Radial longitudinal deficiency (RLD) is a rare congenital condition where the radius bone in the forearm does not form properly. A congenital condition means that it existed at birth or even before birth. RLD causes the affected hand to be bent inward toward the thumb side of the forearm, often with limited movement.
In addition to the curve of the wrist and forearm, your child may have a missing or small thumb. The severity is different in each child.
RLD is also referred to as radial deficiency or radial club hand.
Cause of Radial Longitudinal Deficiency
A baby’s arms form between four and eight weeks of pregnancy, sometimes before a woman even knows she is pregnant. By eight weeks the arms are fully formed, although tiny.
Due to environmental factors (infections, certain drugs, genetic or other unknown reasons), they may not form normally. With hand differences, the genetic changes generally occur for no apparent reason. Less commonly, genetic changes run in families.
Some hand abnormalities have no known cause. In some cases, the hand difference is an isolated event. In other cases, the difference is part of a syndrome that affects multiple parts of the body.
Medical Problems Associated with RLD
There can be other medical problems linked with radial longitudinal deficiency. Because the arm and the important internal organs such as the heart, intestines, blood cells and kidney form at about the same time, one factor (genes or environment) can affect all organs.
Therefore, problems in these other areas need to be evaluated and often treated before the arm is treated.
Diagnosis of Radial Longitudinal Deficiency
RLD can sometimes be seen on a routine prenatal ultrasound. After the baby is born, it is easily identified, and the diagnosis is usually confirmed through a physical exam and X-rays.
When diagnosing the condition, your child’s doctor may classify it as one of four types − with type 1 being the mildest and type 4 the most severe.
Radial Longitudinal Deficiency Treatment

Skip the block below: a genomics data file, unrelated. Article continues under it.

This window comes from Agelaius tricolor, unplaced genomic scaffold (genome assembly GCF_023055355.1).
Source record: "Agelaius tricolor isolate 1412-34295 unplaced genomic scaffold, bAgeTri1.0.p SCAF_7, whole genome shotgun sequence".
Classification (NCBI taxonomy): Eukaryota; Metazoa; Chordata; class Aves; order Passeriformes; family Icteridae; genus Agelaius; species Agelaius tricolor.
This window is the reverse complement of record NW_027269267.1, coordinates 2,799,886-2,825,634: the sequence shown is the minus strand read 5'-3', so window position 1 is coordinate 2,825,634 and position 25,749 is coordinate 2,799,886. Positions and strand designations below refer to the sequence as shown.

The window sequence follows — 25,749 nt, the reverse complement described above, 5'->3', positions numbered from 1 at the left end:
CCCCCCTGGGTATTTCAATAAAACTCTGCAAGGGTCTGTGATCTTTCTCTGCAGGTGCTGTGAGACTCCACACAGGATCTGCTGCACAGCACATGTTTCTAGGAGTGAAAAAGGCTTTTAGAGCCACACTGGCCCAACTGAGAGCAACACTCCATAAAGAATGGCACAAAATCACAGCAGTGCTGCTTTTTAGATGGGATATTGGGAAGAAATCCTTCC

The main goal and benefit of treatment is to improve the child’s ability to function with the condition. Another aim is to improve the appearance of the hand and support the child’s self-esteem.
Treatment varies depending on the complexity of the condition and may include:
- Splinting or casting
- Physical therapy (to help increase strength and function)
- Prosthetics (in the case of missing parts or bones)
If surgery is the chosen course of treatment, the goal is usually to realign and stabilize the hand and wrist. The timing of the surgery would depend on:
- The patient’s age and overall health
- The type and extent of the condition
- The ability to tolerate treatment
- The way the condition is expected to progress
In most cases, surgery is done before the child reaches school age but generally not before 6 months of age. In all cases, the goal of surgery is to repair any associated abnormalities, and improve range of motion and function.
Most hand surgeries are performed on an outpatient basis but some may require an overnight stay.
Recovery varies from one week to several months, depending on the extent of the surgery. Most patients can return to normal activity within three to six weeks of surgery. However, three months is often required for complete recovery.
Call the Hand and Upper Extremity Center at Cincinnati Children’s at 513-803-HAND (4263) if you have questions or concerns.